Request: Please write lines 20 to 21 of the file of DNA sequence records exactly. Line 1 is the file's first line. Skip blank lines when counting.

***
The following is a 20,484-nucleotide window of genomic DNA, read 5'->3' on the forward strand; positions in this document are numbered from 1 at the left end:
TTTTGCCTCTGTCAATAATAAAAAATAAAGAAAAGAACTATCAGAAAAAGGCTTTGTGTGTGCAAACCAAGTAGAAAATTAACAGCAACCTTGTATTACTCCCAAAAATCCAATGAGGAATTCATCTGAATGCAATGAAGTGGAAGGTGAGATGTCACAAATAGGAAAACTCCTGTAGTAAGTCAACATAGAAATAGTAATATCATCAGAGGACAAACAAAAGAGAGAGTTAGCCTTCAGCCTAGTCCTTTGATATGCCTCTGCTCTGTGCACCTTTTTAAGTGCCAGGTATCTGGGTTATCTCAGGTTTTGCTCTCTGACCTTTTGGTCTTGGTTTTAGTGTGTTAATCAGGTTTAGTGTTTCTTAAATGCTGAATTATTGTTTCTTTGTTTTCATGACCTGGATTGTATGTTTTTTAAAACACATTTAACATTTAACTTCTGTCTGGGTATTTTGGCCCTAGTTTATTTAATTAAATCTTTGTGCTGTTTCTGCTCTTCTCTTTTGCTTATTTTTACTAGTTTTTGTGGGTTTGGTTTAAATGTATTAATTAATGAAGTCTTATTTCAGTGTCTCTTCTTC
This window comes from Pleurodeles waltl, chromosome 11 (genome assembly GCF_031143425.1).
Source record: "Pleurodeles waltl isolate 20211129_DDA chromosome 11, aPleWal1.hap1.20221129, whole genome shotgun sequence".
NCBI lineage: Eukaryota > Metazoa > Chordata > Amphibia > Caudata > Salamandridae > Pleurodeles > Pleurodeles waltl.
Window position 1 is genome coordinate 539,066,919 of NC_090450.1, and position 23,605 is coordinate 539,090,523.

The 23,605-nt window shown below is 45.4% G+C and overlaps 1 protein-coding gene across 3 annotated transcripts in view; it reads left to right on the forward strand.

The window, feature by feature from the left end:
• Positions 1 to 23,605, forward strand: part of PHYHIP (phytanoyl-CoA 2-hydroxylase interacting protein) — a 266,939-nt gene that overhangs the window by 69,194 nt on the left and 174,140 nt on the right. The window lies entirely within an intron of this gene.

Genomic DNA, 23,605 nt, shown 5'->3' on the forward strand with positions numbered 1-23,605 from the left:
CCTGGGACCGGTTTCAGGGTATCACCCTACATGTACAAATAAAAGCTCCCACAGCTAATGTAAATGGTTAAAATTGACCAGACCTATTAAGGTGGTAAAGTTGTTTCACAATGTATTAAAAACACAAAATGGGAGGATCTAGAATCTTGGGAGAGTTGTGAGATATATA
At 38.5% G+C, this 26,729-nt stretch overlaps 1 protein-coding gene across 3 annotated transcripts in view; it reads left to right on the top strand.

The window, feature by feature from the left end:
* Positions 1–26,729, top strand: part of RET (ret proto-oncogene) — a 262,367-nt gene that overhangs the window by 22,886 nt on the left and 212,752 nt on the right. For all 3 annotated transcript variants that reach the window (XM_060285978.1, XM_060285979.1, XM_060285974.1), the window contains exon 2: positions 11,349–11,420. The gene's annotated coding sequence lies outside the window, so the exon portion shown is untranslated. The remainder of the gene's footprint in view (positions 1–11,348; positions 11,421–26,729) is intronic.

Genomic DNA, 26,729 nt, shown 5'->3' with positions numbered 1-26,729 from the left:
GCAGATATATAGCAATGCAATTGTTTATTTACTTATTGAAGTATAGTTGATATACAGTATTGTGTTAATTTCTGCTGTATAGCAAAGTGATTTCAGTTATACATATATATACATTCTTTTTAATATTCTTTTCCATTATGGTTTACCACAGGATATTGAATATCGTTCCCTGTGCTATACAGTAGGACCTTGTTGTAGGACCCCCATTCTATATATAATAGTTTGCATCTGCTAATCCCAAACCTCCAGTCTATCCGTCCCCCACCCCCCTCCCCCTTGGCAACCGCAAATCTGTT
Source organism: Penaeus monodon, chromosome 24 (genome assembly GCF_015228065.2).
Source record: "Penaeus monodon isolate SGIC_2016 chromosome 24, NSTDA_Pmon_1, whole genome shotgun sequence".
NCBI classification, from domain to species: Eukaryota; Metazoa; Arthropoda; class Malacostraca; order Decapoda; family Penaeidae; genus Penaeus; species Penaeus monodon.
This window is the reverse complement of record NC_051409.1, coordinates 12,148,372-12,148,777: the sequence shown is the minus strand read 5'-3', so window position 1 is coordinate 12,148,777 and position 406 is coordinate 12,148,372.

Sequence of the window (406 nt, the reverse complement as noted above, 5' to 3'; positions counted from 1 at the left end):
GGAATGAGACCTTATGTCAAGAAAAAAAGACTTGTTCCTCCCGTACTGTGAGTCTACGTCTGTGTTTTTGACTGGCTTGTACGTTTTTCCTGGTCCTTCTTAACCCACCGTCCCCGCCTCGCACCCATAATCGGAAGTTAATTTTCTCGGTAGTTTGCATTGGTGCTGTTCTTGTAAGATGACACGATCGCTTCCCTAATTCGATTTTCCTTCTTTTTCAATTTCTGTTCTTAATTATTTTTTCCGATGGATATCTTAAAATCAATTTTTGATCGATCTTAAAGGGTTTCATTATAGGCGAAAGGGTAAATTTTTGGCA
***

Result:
This window is the reverse complement of record NC_051409.1, coordinates 12,148,372-12,148,777: the sequence shown is the minus strand read 5'-3', so window position 1 is coordinate 12,148,777 and position 406 is coordinate 12,148,372.

Sequence of the window (406 nt, the reverse complement as noted above, 5' to 3'; positions counted from 1 at the left end):